By Peter McLaren-Kennedy • 10 May 2022 • 17:26
Those that have been the subject of sanctions have seen prized possessions impounded or blocked, with everything from art to savings to super yachts held by countries around the world.
The majority of those affected are either or were close to Russian President Vladimir Putin, having made their fortune on the back of the Soviet Union’s collapse.
With their fortunes made, many of them looked abroad where life seemed much rosier with everything from better weather to a rich and famous lifestyle attracting them away from their homeland.
But that move has been costly as Putin’s war takes the country back to Cold War times, according to The Moscow Times.
More than 100 oligarchs have, according to a report by The Moscow Times made Britain their home or as it has been dubbed, “Londongrad”, by those looking for a haven for their money. Many of them and their families have been hit with sanctions, forcing them either to head back home to Russia or to struggle on in their adopted country.
In the US nearly 140 oligarchs have been affected and around 30 in the European Union.
In Britain, more than 100 oligarchs and their families have been slapped with restrictions. The United States has sanctioned 140 and the European Union more than 30.
Last month, Forbes magazine removed 34 Russians from its annual billionaire list, citing the sanctions that are hurting the Russian rich.
In the words of The Economist: “The welcome mat is now being taken away.”
Grant Shapps, the UK’s Transport Secretary agrees, saying that sanctions were designed to hurt them, to deny them access to their luxuries and lifestyles.
Alex Nice, a Researcher at the Institute for Government, says that we are now into unchartered waters in what had become a highly globalised economy.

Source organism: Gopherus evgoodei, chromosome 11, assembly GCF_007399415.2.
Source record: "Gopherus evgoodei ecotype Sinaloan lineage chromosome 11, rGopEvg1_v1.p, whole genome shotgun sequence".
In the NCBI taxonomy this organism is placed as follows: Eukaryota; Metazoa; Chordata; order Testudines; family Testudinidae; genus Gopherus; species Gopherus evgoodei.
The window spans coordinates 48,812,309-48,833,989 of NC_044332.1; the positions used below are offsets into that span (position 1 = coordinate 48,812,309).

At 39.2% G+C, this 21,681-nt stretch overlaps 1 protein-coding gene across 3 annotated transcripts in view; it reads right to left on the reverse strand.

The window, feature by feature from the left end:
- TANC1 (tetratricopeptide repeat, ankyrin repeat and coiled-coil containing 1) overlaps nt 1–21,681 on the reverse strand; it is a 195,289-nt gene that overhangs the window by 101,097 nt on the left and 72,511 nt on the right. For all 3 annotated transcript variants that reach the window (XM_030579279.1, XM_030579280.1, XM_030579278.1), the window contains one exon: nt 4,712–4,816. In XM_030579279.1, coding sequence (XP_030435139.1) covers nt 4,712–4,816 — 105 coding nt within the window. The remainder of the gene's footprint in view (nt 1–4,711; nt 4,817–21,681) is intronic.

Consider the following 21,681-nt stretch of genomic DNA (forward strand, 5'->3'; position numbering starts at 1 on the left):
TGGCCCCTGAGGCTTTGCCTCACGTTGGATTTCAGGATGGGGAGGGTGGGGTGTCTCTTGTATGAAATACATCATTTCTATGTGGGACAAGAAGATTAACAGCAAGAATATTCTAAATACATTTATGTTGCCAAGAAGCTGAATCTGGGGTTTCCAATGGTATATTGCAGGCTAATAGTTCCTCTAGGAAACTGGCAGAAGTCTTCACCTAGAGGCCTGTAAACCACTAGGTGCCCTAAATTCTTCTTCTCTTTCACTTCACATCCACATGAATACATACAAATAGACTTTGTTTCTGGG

He told AP news that the rift that has been caused will be there long after the war ends, adding that: “There doesn’t seem to be any prospect that these sanctions will be lifted any time soon.”
Konstantin Kalachev , an independent Russian political analyst in Moscow, believes that Putin’s “special operation” could last “for years”, even widened to fulfil his dream of recreating the Russian Empire.
Elisabeth Schimpfoessl, author of the book Rich Russians, said: “The war is an absolute disaster for them,” with many unsure what their future holds. Some have said they are unable to afford the most simple things, relying on help from friends with their assets are frozen.
But for many the choice is not to return to Russia, with many fearing persecution in their homeland. Most have citizenship in more than one country as such have options, and as always there are countries willing to open the door to them as is the case with the UAE.
Schimpfoessl added: “Oligarchs never bothered developing Russia’s rule of law.”
The scale of the asset freeze brought on by sanctions is mind-blowing, with rich people like Roman Abramovich said to be worth more than 10 billion euros ($11 billion), but he is not the only one.
The U.K. government estimates that Abramovich alone is worth over £9 billion ($11 billion, but he is not the only one. Although no definite figures are available, the total value of confiscations alone runs well over 30 billion euros ($32 billion).
Many do question whether the sanctions are achieving their goal of stopping Putin, using these powerful and wealthy men to be a positive influence. According to those who have insight into the situation, Putin doesn’t engage in dialogue with business people.
Those who he meets with is purely so that he can tell them what he wants them to hear. Whilst sanctions are hurting both the man in the street, they are also hurting the rich. But some are questioning whether anything is being gained by hurting those who have brought wealth to the West.
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Originally from South Africa, Peter is based on the Costa Blanca and is a web reporter for the Euro Weekly News covering international and Spanish national news.
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